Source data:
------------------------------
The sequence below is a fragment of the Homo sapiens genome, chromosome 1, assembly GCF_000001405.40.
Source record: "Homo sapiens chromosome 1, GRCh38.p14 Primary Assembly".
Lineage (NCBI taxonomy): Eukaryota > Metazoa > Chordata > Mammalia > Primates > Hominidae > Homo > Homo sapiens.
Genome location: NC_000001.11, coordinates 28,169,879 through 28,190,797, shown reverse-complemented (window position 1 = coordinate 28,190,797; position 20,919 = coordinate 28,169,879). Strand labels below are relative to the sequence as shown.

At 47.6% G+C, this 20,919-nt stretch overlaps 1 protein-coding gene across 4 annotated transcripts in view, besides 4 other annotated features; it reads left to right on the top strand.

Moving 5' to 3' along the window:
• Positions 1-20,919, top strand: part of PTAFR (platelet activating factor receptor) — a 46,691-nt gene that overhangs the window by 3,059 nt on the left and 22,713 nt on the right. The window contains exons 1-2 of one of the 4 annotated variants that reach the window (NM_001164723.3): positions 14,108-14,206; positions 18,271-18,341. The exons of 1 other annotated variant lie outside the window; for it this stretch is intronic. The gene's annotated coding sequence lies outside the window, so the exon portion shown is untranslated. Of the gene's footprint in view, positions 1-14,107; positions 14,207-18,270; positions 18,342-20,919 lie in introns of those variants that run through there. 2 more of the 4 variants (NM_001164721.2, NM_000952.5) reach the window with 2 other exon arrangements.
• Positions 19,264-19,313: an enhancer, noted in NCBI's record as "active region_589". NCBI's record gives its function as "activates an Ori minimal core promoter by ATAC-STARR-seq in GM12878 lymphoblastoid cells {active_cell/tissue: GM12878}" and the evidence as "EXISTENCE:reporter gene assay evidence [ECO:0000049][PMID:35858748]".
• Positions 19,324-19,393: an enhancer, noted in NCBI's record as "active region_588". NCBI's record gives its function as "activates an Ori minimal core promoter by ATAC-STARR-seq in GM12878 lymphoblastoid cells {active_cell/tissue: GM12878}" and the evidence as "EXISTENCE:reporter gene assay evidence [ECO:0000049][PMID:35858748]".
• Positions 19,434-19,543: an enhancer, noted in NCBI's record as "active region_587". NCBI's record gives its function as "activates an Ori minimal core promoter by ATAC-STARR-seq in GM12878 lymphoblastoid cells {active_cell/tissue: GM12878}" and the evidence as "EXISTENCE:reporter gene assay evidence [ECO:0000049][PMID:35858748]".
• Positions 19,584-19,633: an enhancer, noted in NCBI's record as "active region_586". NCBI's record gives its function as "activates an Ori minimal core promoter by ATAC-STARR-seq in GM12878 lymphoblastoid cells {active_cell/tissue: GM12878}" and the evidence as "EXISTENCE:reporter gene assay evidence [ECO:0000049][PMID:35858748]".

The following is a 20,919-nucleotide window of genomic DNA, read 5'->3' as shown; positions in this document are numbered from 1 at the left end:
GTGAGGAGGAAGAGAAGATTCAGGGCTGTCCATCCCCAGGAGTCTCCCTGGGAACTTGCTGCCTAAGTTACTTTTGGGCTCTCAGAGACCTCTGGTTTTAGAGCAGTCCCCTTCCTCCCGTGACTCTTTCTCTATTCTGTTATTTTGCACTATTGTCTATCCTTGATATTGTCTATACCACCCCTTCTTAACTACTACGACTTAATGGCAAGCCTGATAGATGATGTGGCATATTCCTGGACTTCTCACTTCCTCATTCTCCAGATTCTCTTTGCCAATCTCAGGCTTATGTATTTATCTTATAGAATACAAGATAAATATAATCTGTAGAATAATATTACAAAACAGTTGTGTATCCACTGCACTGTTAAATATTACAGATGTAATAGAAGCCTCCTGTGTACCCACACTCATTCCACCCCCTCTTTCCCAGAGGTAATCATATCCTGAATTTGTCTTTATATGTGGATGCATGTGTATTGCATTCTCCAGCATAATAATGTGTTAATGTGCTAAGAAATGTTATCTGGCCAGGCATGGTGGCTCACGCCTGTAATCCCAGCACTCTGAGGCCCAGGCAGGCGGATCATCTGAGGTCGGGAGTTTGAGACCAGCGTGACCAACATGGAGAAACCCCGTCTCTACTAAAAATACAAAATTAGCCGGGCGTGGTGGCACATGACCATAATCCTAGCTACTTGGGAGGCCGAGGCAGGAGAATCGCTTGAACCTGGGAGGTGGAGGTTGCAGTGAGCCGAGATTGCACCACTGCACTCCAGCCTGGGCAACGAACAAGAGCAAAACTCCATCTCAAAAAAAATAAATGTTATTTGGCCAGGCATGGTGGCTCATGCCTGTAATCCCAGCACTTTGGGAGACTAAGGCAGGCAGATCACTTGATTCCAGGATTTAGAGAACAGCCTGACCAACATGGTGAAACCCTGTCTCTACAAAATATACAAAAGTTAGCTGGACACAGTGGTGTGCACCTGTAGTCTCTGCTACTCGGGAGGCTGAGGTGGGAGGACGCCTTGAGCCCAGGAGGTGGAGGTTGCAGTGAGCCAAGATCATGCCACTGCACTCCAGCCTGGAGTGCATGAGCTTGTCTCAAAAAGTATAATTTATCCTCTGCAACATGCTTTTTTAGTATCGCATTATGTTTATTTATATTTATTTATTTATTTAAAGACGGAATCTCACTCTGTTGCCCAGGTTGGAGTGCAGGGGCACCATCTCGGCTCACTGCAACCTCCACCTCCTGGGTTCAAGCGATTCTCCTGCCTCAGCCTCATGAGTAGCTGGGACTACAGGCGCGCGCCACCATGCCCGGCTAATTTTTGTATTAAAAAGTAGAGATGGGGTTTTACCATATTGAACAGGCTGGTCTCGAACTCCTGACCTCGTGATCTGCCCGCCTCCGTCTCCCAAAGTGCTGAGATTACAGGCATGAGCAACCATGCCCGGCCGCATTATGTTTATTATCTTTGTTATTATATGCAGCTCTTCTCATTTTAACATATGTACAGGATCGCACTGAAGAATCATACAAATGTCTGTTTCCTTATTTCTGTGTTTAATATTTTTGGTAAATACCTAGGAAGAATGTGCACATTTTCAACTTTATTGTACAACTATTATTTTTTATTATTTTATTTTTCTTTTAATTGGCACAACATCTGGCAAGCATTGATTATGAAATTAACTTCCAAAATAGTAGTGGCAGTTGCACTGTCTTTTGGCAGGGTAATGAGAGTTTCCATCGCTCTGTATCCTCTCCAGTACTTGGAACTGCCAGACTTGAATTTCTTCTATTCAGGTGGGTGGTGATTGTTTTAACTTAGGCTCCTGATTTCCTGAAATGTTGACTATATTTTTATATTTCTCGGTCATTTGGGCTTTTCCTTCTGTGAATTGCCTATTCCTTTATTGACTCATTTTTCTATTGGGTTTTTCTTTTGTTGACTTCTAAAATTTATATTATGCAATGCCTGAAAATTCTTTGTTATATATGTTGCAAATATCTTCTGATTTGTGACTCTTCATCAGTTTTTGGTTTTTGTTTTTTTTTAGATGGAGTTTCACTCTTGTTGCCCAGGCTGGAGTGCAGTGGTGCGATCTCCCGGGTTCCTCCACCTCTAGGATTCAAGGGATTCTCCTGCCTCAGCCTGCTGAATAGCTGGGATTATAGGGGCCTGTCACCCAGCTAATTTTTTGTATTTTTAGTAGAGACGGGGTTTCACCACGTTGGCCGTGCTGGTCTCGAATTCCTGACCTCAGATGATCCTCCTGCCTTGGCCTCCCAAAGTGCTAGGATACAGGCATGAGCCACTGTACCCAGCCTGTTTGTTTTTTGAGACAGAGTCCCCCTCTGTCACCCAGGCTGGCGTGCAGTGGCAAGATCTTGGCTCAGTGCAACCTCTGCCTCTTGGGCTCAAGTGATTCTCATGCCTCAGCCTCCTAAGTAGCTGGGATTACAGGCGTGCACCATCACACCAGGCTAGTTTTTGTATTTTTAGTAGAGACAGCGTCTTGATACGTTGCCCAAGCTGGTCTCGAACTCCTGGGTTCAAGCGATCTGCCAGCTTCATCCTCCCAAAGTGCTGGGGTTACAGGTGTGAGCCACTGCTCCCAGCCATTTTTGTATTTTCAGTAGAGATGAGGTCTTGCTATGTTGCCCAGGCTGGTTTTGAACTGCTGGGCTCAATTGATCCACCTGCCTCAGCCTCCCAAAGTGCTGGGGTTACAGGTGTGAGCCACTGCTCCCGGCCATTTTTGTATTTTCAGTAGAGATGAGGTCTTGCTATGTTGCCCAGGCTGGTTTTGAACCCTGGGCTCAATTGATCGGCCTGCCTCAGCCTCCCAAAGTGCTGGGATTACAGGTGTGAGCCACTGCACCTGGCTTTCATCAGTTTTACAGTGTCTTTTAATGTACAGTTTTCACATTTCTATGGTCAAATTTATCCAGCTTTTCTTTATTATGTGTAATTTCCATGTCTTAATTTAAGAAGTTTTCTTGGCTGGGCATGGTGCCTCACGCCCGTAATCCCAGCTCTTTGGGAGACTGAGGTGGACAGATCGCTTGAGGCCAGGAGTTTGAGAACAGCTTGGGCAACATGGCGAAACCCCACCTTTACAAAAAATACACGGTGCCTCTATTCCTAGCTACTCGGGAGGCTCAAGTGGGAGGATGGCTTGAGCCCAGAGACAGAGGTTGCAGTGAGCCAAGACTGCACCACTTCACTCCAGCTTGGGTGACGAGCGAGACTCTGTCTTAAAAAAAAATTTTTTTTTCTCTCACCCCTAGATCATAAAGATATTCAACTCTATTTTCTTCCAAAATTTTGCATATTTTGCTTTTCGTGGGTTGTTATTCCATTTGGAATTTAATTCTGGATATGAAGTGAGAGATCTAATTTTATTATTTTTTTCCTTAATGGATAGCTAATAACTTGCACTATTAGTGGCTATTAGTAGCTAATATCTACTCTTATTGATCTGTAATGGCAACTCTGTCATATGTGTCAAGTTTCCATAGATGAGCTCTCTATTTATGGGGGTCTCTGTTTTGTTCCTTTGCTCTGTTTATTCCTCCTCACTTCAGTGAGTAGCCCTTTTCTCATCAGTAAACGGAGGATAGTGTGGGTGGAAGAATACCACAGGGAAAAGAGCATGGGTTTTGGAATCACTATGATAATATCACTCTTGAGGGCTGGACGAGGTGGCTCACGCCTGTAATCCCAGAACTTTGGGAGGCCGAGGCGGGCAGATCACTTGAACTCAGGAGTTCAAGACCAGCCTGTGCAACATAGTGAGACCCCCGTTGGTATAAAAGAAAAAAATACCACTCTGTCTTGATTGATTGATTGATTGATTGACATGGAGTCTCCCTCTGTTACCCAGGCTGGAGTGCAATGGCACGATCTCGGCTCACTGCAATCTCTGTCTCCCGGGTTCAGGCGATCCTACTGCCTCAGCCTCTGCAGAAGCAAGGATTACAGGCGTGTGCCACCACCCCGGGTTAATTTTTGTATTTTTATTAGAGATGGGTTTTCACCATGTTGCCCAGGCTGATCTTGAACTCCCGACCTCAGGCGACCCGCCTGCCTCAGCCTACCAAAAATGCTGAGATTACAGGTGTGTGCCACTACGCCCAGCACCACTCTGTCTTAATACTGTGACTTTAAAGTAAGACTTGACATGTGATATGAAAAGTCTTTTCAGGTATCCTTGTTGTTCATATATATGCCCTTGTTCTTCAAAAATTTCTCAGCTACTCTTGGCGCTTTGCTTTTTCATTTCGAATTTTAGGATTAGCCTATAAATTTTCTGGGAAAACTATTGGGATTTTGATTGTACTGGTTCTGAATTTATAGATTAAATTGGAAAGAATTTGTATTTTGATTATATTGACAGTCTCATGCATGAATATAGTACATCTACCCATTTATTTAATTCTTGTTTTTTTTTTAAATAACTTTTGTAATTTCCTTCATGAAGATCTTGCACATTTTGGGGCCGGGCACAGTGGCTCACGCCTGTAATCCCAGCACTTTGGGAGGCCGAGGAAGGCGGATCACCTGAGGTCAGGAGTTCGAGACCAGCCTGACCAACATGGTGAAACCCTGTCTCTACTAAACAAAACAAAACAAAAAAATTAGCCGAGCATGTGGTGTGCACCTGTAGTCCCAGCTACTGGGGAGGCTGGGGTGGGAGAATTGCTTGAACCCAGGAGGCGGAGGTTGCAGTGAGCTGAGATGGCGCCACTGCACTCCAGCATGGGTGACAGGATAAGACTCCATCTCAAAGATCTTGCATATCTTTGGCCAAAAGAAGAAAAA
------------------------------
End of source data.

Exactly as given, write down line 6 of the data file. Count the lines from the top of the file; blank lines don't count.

Moving 5' to 3' along the window: